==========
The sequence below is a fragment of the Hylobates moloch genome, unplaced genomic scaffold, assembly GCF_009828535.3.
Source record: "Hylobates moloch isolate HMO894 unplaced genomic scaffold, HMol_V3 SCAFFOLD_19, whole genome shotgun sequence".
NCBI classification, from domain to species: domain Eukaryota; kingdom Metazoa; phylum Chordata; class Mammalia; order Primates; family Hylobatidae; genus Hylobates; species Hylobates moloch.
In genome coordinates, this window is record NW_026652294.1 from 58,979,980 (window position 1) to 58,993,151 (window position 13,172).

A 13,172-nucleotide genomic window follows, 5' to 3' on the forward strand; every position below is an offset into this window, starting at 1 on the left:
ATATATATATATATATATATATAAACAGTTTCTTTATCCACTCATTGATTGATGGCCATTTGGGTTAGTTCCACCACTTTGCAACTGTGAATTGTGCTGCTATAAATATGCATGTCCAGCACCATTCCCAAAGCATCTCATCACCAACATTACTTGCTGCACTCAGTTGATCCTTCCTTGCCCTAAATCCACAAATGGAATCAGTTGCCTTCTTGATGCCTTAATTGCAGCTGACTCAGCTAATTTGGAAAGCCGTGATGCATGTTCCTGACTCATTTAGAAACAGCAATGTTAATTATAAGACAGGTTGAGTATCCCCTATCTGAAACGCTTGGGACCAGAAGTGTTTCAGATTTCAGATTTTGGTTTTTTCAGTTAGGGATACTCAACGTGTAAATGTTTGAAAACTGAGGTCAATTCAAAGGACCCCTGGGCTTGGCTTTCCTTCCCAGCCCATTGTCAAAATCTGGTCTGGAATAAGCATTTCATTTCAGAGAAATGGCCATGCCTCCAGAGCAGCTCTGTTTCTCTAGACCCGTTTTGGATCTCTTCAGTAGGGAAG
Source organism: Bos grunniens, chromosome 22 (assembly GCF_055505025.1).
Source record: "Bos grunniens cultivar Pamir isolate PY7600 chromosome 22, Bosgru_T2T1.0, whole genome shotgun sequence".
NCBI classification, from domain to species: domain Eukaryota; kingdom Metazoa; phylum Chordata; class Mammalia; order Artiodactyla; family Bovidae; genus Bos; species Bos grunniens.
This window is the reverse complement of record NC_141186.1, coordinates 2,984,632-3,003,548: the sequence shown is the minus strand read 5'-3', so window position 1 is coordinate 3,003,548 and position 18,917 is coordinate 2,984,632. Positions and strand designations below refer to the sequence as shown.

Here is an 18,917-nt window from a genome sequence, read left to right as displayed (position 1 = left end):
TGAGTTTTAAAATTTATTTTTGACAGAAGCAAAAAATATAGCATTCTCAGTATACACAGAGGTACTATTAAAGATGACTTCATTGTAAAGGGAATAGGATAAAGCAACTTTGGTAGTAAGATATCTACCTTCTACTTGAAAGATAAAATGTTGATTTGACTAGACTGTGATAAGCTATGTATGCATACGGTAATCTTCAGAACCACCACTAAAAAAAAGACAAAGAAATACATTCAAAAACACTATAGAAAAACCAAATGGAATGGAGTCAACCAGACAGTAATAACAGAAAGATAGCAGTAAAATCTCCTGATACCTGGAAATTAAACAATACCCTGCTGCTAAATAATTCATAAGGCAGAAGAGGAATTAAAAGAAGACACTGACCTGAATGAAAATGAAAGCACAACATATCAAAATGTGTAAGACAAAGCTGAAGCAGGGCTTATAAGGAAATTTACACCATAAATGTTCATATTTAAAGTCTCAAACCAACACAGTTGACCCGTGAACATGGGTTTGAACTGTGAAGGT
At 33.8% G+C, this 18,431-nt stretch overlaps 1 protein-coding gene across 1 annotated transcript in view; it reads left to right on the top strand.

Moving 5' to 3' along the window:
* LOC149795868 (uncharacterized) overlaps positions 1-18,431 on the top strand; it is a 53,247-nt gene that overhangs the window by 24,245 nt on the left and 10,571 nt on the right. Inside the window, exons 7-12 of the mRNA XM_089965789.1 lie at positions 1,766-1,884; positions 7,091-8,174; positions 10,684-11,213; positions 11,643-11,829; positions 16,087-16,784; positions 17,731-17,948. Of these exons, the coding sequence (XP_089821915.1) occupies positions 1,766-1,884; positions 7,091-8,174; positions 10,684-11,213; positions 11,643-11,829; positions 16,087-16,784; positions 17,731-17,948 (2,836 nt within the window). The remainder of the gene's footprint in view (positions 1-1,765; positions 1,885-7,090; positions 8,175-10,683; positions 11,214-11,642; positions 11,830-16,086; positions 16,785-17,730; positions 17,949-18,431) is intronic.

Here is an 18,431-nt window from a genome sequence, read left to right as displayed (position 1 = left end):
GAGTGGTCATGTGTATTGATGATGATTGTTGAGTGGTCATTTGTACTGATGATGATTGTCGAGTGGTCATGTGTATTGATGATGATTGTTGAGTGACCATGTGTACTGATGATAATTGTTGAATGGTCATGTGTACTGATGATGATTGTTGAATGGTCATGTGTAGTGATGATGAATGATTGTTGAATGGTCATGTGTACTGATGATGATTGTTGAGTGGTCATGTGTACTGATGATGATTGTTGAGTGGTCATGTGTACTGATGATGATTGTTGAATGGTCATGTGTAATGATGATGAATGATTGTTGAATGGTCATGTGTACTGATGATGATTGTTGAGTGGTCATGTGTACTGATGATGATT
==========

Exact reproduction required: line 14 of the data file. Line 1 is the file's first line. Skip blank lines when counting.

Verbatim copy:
Moving 5' to 3' along the window: